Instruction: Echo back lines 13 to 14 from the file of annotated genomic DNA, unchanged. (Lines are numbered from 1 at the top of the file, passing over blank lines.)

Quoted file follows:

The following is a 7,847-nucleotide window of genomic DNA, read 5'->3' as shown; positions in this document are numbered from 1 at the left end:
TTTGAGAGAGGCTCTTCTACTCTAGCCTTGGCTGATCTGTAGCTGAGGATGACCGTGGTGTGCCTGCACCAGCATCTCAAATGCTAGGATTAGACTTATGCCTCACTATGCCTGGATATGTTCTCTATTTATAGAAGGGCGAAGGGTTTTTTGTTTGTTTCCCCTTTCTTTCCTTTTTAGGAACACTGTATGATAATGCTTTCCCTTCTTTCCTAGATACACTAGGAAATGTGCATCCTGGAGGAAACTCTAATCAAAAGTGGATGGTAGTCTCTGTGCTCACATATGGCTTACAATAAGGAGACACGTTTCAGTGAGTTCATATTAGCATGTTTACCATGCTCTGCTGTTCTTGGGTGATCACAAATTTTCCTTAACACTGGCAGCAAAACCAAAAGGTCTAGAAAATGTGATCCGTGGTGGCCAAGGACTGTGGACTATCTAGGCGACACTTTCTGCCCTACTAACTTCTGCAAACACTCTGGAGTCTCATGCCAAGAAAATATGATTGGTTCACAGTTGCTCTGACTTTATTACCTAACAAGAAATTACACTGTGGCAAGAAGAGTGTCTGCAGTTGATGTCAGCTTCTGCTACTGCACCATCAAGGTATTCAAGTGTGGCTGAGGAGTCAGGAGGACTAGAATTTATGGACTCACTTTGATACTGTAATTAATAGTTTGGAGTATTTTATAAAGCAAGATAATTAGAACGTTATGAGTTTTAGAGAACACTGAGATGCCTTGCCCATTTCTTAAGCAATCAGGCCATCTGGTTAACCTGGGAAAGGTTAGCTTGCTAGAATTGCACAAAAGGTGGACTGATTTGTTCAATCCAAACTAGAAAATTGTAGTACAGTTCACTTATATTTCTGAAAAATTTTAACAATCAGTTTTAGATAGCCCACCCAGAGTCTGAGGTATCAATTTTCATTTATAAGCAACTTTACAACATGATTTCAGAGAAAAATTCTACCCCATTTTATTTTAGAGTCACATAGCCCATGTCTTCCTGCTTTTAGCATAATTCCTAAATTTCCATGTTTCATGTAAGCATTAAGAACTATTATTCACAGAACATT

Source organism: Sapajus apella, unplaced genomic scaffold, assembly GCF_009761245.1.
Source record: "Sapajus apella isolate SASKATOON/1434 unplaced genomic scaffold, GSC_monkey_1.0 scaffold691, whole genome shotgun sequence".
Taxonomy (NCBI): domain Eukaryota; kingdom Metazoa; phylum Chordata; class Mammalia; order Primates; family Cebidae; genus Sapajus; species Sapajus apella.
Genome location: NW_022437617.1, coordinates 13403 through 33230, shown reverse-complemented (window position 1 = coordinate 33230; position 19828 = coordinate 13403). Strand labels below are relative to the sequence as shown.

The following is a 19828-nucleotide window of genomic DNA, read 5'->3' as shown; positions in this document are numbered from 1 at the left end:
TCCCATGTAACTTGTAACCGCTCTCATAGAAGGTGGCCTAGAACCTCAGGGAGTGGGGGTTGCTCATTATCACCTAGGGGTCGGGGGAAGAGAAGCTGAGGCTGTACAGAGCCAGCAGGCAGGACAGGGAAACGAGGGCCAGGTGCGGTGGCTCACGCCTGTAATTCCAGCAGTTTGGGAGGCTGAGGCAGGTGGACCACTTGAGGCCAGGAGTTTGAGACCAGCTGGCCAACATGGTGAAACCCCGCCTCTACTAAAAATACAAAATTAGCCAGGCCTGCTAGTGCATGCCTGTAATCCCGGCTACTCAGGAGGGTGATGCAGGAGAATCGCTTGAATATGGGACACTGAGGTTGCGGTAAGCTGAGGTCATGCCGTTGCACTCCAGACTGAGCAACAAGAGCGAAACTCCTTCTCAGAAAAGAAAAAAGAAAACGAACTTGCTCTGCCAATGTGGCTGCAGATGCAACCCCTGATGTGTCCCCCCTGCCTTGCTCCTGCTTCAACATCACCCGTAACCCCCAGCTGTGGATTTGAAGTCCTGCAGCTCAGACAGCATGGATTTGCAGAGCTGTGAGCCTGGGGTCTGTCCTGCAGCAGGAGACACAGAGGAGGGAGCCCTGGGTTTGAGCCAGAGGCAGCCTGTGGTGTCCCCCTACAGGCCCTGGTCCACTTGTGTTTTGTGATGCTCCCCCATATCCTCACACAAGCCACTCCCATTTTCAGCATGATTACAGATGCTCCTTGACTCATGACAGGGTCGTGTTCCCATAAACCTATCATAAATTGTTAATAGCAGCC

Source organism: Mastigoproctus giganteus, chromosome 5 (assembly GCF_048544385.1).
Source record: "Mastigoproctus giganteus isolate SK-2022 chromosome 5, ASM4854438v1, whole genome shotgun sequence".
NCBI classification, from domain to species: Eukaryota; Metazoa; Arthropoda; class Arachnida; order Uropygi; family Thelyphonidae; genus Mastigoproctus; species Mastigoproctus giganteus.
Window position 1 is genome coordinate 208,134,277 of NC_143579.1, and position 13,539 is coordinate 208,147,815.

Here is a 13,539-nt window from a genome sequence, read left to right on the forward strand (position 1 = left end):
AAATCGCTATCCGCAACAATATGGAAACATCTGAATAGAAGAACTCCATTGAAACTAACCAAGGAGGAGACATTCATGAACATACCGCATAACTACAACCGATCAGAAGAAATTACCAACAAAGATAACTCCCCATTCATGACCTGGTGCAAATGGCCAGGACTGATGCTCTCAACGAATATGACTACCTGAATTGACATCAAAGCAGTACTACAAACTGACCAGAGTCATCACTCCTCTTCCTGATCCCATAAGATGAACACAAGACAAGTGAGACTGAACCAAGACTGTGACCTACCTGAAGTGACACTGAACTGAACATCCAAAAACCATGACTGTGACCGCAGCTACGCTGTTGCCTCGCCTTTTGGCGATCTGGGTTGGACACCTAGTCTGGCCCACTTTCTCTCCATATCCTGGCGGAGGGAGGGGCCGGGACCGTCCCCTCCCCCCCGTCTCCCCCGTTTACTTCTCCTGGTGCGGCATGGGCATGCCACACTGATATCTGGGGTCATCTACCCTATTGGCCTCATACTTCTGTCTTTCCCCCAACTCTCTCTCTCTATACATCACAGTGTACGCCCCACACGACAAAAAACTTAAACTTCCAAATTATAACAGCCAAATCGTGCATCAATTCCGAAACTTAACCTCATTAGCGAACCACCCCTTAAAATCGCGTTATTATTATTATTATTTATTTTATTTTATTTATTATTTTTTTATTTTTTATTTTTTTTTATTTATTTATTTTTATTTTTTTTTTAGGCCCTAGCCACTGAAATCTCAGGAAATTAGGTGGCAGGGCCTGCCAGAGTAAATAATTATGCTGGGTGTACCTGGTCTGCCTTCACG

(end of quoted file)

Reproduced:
Here is a 13,539-nt window from a genome sequence, read left to right on the forward strand (position 1 = left end):
AAATCGCTATCCGCAACAATATGGAAACATCTGAATAGAAGAACTCCATTGAAACTAACCAAGGAGGAGACATTCATGAACATACCGCATAACTACAACCGATCAGAAGAAATTACCAACAAAGATAACTCCCCATTCATGACCTGGTGCAAATGGCCAGGACTGATGCTCTCAACGAATATGACTACCTGAATTGACATCAAAGCAGTACTACAAACTGACCAGAGTCATCACTCCTCTTCCTGATCCCATAAGATGAACACAAGACAAGTGAGACTGAACCAAGACTGTGACCTACCTGAAGTGACACTGAACTGAACATCCAAAAACCATGACTGTGACCGCAGCTACGCTGTTGCCTCGCCTTTTGGCGATCTGGGTTGGACACCTAGTCTGGCCCACTTTCTCTCCATATCCTGGCGGAGGGAGGGGCCGGGACCGTCCCCTCCCCCCCGTCTCCCCCGTTTACTTCTCCTGGTGCGGCATGGGCATGCCACACTGATATCTGGGGTCATCTACCCTATTGGCCTCATACTTCTGTCTTTCCCCCAACTCTCTCTCTCTATACATCACAGTGTACGCCCCACACGACAAAAAACTTAAACTTCCAAATTATAACAGCCAAATCGTGCATCAATTCCGAAACTTAACCTCATTAGCGAACCACCCCTTAAAATCGCGTTATTATTATTATTATTTATTTTATTTTATTTATTATTTTTTTATTTTTTATTTTTTTTTATTTATTTATTTTTATTTTTTTTTTAGGCCCTAGCCACTGAAATCTCAGGAAATTAGGTGGCAGGGCCTGCCAGAGTAAATAATTATGCTGGGTGTACCTGGTCTGCCTTCACG